The ranking of countries is by their perceived levels of public sector corruption, as determined by expert assessments and opinion surveys.

About a week ago, the firm released the 2019 edition of the rankings which has seen Ghana fall two places further from its 78th position in 2018 to 80th, out of some 180 countries.

The two major political parties, the New Patriotic Party and the National Democratic Congress who are the only parties to rule in the Fourth Republic tend to refer to the annual rankings by Transparency International to either make a defense in their case or to chide their opponent.

Here’s a review of Ghana’s annual performance on the Corruption Perception Index under the various administrations of the Fourth Constitutional Republic of Ghana.

1. Jerry John Rawlings – NDC 1992/2001

Even though the Corruption Perception Indexing was instituted in 1995, 3 years after the commencement of Ghana’s Fourth Constitutional Republic, it had to take another three years for the country to make its debut on the rankings in 1998.

This was under the leadership of Jerry John Rawlings, who before the 1992 elections had spent years ruling as a military leader.

The country placed 55 out of 85 countries with a score of 3.6 when Ghana debuted in 1998. The scoring system by then was between 1 and 10. The score related to perceptions of the degree of which corruption is seen by business people with a perfect score of 10.00 meaning a corruption-free country.

Ghana was ranked 65 out of 99 countries, earning a score of 3.3 in 1999.

In 2000, Ghana despite placing 54 in the rankings made a score of 3.5 with the total number of countries ranked reducing to 95.

2. John Agyekum Kufuor – NPP 2001/2008

Ghana was ranked to 59 out of 91 countries, with a reduced score of 3.4 in 2001. In 2002 Ghana placed 50 in the rankings out of a total of 102 countries with a score of 3.9.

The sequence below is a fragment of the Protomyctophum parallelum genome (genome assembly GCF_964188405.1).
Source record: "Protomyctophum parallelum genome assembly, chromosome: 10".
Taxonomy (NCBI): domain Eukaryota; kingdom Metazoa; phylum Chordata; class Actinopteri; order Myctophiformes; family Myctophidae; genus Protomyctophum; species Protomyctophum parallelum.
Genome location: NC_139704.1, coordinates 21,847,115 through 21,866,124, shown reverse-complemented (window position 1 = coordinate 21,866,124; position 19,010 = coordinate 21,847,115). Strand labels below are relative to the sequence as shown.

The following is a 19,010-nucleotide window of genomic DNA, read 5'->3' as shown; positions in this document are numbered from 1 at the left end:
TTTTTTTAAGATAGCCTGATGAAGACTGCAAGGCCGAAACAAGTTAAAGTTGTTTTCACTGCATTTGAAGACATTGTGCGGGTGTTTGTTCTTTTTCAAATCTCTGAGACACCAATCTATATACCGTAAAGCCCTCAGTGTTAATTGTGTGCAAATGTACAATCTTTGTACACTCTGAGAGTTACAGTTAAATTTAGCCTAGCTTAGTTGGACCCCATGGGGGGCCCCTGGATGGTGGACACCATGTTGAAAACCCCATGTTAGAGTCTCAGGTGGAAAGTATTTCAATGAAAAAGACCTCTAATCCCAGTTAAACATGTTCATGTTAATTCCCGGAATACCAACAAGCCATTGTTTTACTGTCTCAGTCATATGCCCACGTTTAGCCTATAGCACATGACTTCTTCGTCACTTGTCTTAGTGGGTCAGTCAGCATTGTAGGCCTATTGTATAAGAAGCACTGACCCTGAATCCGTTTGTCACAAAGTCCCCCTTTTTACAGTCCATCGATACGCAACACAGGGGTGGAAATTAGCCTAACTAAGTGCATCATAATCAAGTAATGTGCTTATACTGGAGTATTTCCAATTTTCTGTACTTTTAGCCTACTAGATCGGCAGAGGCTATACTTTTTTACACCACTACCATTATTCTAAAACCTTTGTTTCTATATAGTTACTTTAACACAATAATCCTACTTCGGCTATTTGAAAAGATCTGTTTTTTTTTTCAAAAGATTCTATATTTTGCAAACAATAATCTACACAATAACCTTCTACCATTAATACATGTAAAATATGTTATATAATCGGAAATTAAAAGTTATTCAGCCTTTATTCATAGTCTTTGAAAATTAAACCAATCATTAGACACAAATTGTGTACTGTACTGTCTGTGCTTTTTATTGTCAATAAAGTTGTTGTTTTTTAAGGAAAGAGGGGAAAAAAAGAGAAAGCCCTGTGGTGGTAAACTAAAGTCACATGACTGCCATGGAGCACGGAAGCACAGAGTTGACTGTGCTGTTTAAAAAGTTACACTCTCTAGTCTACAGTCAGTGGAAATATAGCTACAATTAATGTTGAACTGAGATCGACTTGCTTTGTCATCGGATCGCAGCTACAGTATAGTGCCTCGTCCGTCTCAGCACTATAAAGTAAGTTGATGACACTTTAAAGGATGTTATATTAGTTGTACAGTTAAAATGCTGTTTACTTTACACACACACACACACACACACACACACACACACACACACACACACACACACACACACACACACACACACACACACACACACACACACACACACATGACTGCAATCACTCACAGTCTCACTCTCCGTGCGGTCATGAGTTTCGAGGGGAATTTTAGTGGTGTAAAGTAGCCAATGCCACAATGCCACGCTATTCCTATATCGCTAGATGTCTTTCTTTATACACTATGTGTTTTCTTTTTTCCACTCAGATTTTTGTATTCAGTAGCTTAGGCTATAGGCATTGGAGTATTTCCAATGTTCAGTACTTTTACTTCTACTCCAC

In 2003, Ghana scored 3.3 which earned the nation 73 in the ranking out of 133 nations. In the final year of Kufuor’s first term, 2004, Ghana placed 64 out of 145 countries scoring 3.6.

In 2005, Ghana slipped by rank and was placed 65 out of 158 countries with a score of 3.5. In 2006, the country was ranked farther to 70 out of 165 countries with a score of 3.3.

2007 was no different as Ghana ranked 69 out of 179 countries with a score of 3.7 and when Kufuor left office in 2008, Ghana was placed 67 out of 180 countries with a score of 3.9

3. John Evans Atta Mills – NDC 2008/2012

Ghana placed 69 out of 180 countries in its first year under Prof John Atta Mills as President. In 2010, Ghana was ranked 62 with a score of 4.1, in 2011, Ghana ranked 69 with a score of 3.9.

4. John Dramani Mahama – 2012/2016

John Mahama succeeded Atta Mills after the man he was serving as his vice passed away less than 6 months to the end of his term.

In that year Ghana was ranked 64 with a score of 45. In 2013, John Mahama started his four-year term after winning the 2012 elections. In 2012, Ghana ranked 63 with a score of 46, after the scoring system was changed to percentage.

In 2014, Ghana placed 61 with the same score as the previous year. In 2015, Ghana increased its score to 47 and was ranked 56.

5. Nana Addo Dankwa Akufo-Addo – 2017/to date

In his first year, Ghana’s ranked 81 with a reduced score of 40. In 2018 there was an improvement for Ghana as it was ranked 78 with a single point increase in its score of 41.

In the 2019 rankings which is the most recent one released over a week ago, Ghana took three steps back with a rank of 81, though the previous score of 41 was maintained.